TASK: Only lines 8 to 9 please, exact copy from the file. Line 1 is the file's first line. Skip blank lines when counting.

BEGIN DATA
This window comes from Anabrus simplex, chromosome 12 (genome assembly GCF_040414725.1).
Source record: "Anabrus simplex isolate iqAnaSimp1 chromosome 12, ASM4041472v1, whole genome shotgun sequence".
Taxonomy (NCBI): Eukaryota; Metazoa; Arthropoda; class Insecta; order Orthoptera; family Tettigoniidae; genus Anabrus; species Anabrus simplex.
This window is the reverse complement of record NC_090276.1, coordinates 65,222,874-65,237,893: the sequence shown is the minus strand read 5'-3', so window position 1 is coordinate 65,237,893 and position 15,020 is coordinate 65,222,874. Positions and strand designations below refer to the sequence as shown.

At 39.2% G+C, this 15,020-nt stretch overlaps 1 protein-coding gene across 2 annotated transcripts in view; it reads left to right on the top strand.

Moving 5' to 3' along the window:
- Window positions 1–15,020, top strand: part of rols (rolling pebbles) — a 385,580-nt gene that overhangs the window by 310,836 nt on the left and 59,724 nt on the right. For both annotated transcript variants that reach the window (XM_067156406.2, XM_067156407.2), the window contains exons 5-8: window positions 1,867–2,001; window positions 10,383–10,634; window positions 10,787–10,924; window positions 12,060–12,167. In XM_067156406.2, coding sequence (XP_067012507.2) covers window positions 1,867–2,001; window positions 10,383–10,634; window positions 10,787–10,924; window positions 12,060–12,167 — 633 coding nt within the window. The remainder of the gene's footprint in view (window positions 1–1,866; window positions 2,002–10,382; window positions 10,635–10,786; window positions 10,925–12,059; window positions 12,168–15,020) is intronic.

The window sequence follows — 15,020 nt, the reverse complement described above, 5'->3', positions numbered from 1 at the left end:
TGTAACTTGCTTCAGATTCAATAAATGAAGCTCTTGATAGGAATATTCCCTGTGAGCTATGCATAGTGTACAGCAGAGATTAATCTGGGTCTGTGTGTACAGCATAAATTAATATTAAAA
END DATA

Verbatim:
The window sequence follows — 15,020 nt, the reverse complement described above, 5'->3', positions numbered from 1 at the left end:
TGTAACTTGCTTCAGATTCAATAAATGAAGCTCTTGATAGGAATATTCCCTGTGAGCTATGCATAGTGTACAGCAGAGATTAATCTGGGTCTGTGTGTACAGCATAAATTAATATTAAAA